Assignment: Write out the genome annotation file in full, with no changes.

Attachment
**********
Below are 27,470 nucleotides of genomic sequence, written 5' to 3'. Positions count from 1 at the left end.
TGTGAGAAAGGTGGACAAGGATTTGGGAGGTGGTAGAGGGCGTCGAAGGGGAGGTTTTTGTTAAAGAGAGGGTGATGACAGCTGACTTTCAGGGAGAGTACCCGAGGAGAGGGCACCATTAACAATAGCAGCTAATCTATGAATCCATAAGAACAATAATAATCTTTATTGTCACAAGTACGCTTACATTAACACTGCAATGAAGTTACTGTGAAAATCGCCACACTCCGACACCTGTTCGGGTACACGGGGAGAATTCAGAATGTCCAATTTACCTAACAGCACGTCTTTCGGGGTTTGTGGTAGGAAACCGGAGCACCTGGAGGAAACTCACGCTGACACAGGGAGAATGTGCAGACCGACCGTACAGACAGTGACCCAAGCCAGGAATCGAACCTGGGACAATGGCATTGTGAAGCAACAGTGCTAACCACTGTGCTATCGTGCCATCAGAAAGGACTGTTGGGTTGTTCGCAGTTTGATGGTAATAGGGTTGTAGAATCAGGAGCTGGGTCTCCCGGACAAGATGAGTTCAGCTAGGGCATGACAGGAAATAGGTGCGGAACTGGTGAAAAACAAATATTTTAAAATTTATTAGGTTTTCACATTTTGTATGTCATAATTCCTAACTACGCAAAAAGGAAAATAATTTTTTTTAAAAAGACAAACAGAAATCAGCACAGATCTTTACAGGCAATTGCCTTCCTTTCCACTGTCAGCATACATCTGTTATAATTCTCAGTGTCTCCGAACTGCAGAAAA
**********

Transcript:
Below are 27,470 nucleotides of genomic sequence, written 5' to 3'. Positions count from 1 at the left end.
TGTGAGAAAGGTGGACAAGGATTTGGGAGGTGGTAGAGGGCGTCGAAGGGGAGGTTTTTGTTAAAGAGAGGGTGATGACAGCTGACTTTCAGGGAGAGTACCCGAGGAGAGGGCACCATTAACAATAGCAGCTAATCTATGAATCCATAAGAACAATAATAATCTTTATTGTCACAAGTACGCTTACATTAACACTGCAATGAAGTTACTGTGAAAATCGCCACACTCCGACACCTGTTCGGGTACACGGGGAGAATTCAGAATGTCCAATTTACCTAACAGCACGTCTTTCGGGGTTTGTGGTAGGAAACCGGAGCACCTGGAGGAAACTCACGCTGACACAGGGAGAATGTGCAGACCGACCGTACAGACAGTGACCCAAGCCAGGAATCGAACCTGGGACAATGGCATTGTGAAGCAACAGTGCTAACCACTGTGCTATCGTGCCATCAGAAAGGACTGTTGGGTTGTTCGCAGTTTGATGGTAATAGGGTTGTAGAATCAGGAGCTGGGTCTCCCGGACAAGATGAGTTCAGCTAGGGCATGACAGGAAATAGGTGCGGAACTGGTGAAAAACAAATATTTTAAAATTTATTAGGTTTTCACATTTTGTATGTCATAATTCCTAACTACGCAAAAAGGAAAATAATTTTTTTTAAAAAGACAAACAGAAATCAGCACAGATCTTTACAGGCAATTGCCTTCCTTTCCACTGTCAGCATACATCTGTTATAATTCTCAGTGTCTCCGAACTGCAGAAAA